Anna Karenina Fridays – Week Ten


This week for the Anna Karenina read-along hosted by Wallace at Unputdownables, I read up to Part VII Chapter VII.  This week’s reading delved more into Anna’s psyche with Dolly visit, Levin going to a local election, and Levin and Kitty’s departure to Moscow for the birth of their child.

One of the interesting things in this week’s reading, is Tolstoy’s impression of immorality as it comes to marriage.  During Dolly’s visit, Dolly is shocked with Anna’s attitude toward having more children.  Anna boldly declares to Dolly that she refuses to have anymore children.  I’m convinced this attitude is in conflict with Tolstoy’s viewpoint of a moral marriage.  A religious based marriage is one where women are committed toward having and raising children, and if Tolstoy also adopts this belief, than Anna would not have a moral marriage.

During this discussion, Dolly clearly is able to tell the differences between her marriage to Stiva and Anna’s relationship with Vronsky.  Both are experienced in loveless marriages, however, Dolly’s marriage, if my opinion of Tolstoy’s view of “moral” marriage is accurate, is the “better” marriage.

The last item regarding Anna that caught my attention was the fact that she’s using morphine in order to sleep through the night and to calm her nerves.  Her use of morphine demonstrates to me that she’s using it as an escape to run away from her insecurity and her fears of not being able to travel and be seen in public with Vronsky because of the cultural stigma.  It’s definitely the beginnings of her road to ruin, because at some point, she won’t be able to use this crutch to calm her fears of insecurity because of her sin of adultery.

I also was quite amazed at how much Anna’s psyche has gone downhill during this week’s reading.  Vronsky has begun to do things without Anna, such as politics, hosting associates, etc.  Anna’s exclusion tends to contribute greatly to her growing sense of insecurity in her relationship with Vronsky, even though Vronsky has asked Anna to pursue a divorce with Alex Karenin, so their daughter can be legitimized.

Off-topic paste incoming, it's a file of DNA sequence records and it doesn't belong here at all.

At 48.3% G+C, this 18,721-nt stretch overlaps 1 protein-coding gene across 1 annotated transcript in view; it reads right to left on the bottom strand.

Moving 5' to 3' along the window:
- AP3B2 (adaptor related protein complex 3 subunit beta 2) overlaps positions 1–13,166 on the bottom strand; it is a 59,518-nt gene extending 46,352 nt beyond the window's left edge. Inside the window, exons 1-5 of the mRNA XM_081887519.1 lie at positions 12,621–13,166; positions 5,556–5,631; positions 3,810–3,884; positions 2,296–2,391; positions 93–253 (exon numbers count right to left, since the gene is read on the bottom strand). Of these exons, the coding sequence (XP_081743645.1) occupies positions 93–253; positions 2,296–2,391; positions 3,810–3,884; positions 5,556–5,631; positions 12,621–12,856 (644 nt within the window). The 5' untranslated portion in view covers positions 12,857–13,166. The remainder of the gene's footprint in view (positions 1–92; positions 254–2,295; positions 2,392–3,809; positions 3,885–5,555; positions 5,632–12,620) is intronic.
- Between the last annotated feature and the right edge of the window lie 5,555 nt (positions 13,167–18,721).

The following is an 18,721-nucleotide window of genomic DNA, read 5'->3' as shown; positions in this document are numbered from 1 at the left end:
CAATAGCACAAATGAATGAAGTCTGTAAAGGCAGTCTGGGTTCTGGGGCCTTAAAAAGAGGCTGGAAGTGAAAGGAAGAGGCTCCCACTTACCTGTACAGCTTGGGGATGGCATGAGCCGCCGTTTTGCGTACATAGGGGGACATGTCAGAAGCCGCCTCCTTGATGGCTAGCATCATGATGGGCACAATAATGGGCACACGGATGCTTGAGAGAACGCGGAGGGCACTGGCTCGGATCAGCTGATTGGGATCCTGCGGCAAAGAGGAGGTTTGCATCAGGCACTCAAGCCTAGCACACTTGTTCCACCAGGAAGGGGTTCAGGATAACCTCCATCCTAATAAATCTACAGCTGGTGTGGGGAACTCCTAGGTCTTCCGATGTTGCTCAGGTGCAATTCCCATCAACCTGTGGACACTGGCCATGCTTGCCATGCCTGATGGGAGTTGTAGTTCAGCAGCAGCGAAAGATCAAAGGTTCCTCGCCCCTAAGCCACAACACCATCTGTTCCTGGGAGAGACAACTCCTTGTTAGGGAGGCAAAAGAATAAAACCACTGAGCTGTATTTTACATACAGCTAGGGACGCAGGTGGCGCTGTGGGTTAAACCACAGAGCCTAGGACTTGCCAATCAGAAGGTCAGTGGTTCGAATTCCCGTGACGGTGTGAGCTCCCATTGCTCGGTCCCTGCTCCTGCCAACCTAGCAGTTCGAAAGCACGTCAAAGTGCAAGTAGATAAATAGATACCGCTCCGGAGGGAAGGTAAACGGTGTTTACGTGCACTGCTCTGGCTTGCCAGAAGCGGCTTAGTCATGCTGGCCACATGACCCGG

Another section in this week’s reading that caught my attention was the local elections that Levin attended.  During these elections, Levin is participating in a true political process for the first time.  He is clearly confused on some of the issues, but in particular, how the voting works.  While he is inexperienced in this venue, there was some dialogue that caught my attention, and it dealt with farming.

Vronsky was at this election, and he has become what can be termed as a “new” generation of farmers, where the farms have become more industrial and geared toward moneymaking, and that is in direct contrast with Levin’s view of farming the land because he enjoys it.  Does Tolstoy believe in the ideal of working for yourself, for your own betterment as opposed for the ideal of money as Vronsky clearly is now?  I definitely think that in Tolstoy’s world, his “ideal” man would work more for himself and the betterment of the individual than for the profit motive.

I can tell in this week’s reading that we’re definitely heading toward the climax for a lot of the characters, and I’m definitely looking forward to the birth of Kitty and Levin’s child in next week’s reading.

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About Jeremy

Husband, book lover, Civil War Buff. If I could read for a living I would, but unfortunately, it doesn't pay the bills!

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